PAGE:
After I published my last post yesterday I got a commentary on Facebook from an old friend of mine asking to write about lead generation.
I cannot say that I am an expert in lead generation (there are people who specialize in lead gen and this is what brings food on their table). I’ve always focused mostly on driving organic traffic to my clients’ sites. However, there is something that I know about lead generation and this is something I would like to share with you.
My first true exposure to lead generation happened when I got hired as an SEO Specialist by a lead generation company. It was back in 2011 and I didn’t know much about lead generation back then. My task was to optimize a number of financial websites that the company maintained. There were two problems with these websites:
- They were built on a custom CMS.
- There were a few hundred of them and all of them had the same layout and were pretty shallow on content.
I had to do something to rank these sites organically. Obviously, these websites did not present any value to consumers from the SEO standpoint. There was no helpful content on them at all. Google didn’t rank them well. Also, the company was running an affiliate marketing program and had hundreds of affiliates all over the world who did everything they could (everything you can imagine) to generate leads to these sites using their unique affiliate ids. That added complexity to SEO work because I could not control the links that affiliates generated to these sites.
We did a couple of experiments back then related to lead generation.
Experiment 1: On one of our major websites we had a rotating slider at the top. We used Google Optimizer to run an A/B test experiment to see which image would have the highest lead conversion rates. It turned out that a certain static image outperformed the rotating sequence version and other static images.
Experiment 2: We used a custom framework and about 20 domains with a combination of auto-generated and duplicate content on certain topics. These sites got banned by Google in 2 weeks or so.
I remember that trying to solve this issue I attended my first SMX West conference on SEO in San Jose and asked Chris Boggs from Rosetta during an open table session what to do with these websites, how do I rank them at all? I remember that Chris recommended me to find any differences or prominent features on these sites and attempt to focus on them. That was pretty hard to do because these websites were all the same, just the colors and the main pages were different. So I failed to rank organically the websites in financial vertical that the company had.
I came back from the conference and told our CEO about the SEO methods that I learned during the conference. They listened to me and gave me another site to rank, InsuranceFiles.com. The purpose of that site was to generate leads by attracting insurance agents who’d need to buy insurance leads.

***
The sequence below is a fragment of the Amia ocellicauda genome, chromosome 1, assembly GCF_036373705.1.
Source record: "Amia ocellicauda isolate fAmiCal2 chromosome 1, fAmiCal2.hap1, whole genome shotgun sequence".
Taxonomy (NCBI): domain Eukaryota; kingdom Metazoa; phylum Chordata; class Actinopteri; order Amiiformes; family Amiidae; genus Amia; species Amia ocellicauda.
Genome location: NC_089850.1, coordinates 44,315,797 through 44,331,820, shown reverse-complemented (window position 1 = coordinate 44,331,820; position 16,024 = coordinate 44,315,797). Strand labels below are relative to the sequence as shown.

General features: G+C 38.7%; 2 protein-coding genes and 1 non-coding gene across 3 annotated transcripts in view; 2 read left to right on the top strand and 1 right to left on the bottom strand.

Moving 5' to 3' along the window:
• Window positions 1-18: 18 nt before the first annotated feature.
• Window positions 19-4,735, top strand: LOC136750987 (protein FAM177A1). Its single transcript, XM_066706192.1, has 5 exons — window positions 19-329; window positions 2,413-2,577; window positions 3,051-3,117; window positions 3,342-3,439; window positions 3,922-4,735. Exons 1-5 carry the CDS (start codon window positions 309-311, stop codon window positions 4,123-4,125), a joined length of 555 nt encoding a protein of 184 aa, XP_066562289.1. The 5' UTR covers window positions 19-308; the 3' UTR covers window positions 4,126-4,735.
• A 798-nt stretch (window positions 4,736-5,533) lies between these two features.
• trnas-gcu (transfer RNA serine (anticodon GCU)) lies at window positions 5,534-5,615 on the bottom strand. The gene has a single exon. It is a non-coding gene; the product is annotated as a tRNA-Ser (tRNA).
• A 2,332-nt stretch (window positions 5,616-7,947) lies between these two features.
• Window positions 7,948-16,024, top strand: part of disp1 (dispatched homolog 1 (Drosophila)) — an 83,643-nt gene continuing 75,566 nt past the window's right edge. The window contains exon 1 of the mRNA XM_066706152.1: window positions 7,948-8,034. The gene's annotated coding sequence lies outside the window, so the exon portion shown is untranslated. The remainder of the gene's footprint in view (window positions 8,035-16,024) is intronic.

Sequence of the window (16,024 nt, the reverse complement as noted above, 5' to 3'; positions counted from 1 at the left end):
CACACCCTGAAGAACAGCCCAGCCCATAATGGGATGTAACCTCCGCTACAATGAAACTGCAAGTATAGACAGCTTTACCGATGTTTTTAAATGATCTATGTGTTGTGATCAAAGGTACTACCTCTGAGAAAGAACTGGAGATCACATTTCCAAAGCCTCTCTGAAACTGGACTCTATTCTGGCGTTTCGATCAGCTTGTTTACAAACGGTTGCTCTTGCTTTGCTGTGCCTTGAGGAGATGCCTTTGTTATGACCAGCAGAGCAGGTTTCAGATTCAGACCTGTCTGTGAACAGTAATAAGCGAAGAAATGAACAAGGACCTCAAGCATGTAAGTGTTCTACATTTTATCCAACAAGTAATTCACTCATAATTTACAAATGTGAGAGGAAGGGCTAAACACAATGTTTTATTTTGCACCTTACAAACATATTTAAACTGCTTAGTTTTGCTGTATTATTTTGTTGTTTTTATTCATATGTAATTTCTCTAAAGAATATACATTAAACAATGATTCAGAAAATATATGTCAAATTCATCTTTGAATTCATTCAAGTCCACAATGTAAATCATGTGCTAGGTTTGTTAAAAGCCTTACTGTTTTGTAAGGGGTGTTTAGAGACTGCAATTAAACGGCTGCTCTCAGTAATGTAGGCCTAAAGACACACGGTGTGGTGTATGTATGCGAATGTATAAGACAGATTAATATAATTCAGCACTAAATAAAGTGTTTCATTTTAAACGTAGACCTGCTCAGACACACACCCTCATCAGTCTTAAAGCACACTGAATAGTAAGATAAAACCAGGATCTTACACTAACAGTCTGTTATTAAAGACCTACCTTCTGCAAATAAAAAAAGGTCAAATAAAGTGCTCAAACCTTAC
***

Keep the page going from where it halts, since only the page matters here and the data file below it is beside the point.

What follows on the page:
With this one good website instead of hundreds of low-quality sites, I had much more options. I had an opportunity to build it from scratch, and this is exactly what my team did. After interviewing a few web design companies we posted a web design project on CrowdSpring (or maybe it was some other website based on the same model). After selecting the winner whose design we all liked we sent that PSD file to a company that converted PSDs to WordPress.
Now I had a live website built on WordPress that with a nice design that Google would like. Then I optimized this website by outlining the content structure and posting content strategically. The idea was to have content silos. For example, we picked a certain topic within the overall theme of the website. I then asked a content writer to create content on five subtopics related to the main topic. So I got 6 pages of content – one main one, about the topic and 5 supporting pages. I then interlinked these 5 pages with one another and also each of these 5 supporting pages was linking back to their main parent page. This method worked exceptionally well and we started ranking in Top 10 Google for many related keywords.
Other than my personal lead generation experience I’ve also worked as a consultant with other people who ran lead gen websites in different niches. For example, a friend of mine used to own a few domains in landscaping niche. The domain names he purchased would look something like this: landscapingdallastx.com. He would then use a WordPress theme tailored for lead generation and also purchased phone numbers related to the area of service. Then he would call local contractors in that area and offer them to work with him. The contractor that agreed to work with him would get the leads redirected to their phone number from the phone number that my friend purchased.
Leads are generated from traffic that comes to your website or another web asset that you own (a Facebook page for example). Therefore the question becomes: “How do I get targeted traffic to my website?”. There is a number of ways to do that. I always like to recommend a book called “Traction: How Any Startup Can Achieve Explosive Customer Growth” This book contains a number of proven ways to do that.
This blog post in #3 in the series of 30 blog posts called “30-Day Blog Post Challenge”. Check my first blog in the series here. In short: I encourage you to write and post one article on your website every day for 30 days straight on the topic of your expertise. There are multiple benefits to doing that. Read more about it in the original post. Additionally, amplify the content you create by sharing it on social networks with hashtag #30dayblogchallenge. If you support this idea feel free to get in touch with me on Instagram and on Twitter.
Also, let me know if you would like me to cover any particular topics related to business/marketing.